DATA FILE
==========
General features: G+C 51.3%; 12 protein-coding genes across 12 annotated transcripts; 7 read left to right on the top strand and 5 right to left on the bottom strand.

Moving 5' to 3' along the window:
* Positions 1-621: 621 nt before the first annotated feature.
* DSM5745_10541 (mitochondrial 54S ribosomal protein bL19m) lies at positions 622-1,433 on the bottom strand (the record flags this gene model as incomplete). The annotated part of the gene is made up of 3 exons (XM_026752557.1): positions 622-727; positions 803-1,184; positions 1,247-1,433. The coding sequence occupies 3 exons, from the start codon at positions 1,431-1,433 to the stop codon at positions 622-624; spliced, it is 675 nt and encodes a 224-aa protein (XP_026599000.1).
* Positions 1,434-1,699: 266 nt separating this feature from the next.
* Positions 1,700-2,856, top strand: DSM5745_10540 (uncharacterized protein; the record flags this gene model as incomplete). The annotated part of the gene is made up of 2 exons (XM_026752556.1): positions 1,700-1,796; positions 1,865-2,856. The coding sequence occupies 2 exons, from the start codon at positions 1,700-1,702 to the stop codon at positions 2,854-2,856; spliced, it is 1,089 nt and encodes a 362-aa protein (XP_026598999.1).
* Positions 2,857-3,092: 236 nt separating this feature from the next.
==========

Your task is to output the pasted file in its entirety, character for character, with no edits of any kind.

General features: G+C 51.3%; 12 protein-coding genes across 12 annotated transcripts; 7 read left to right on the top strand and 5 right to left on the bottom strand.

Moving 5' to 3' along the window:
* Positions 1-621: 621 nt before the first annotated feature.
* DSM5745_10541 (mitochondrial 54S ribosomal protein bL19m) lies at positions 622-1,433 on the bottom strand (the record flags this gene model as incomplete). The annotated part of the gene is made up of 3 exons (XM_026752557.1): positions 622-727; positions 803-1,184; positions 1,247-1,433. The coding sequence occupies 3 exons, from the start codon at positions 1,431-1,433 to the stop codon at positions 622-624; spliced, it is 675 nt and encodes a 224-aa protein (XP_026599000.1).
* Positions 1,434-1,699: 266 nt separating this feature from the next.
* Positions 1,700-2,856, top strand: DSM5745_10540 (uncharacterized protein; the record flags this gene model as incomplete). The annotated part of the gene is made up of 2 exons (XM_026752556.1): positions 1,700-1,796; positions 1,865-2,856. The coding sequence occupies 2 exons, from the start codon at positions 1,700-1,702 to the stop codon at positions 2,854-2,856; spliced, it is 1,089 nt and encodes a 362-aa protein (XP_026598999.1).
* Positions 2,857-3,092: 236 nt separating this feature from the next.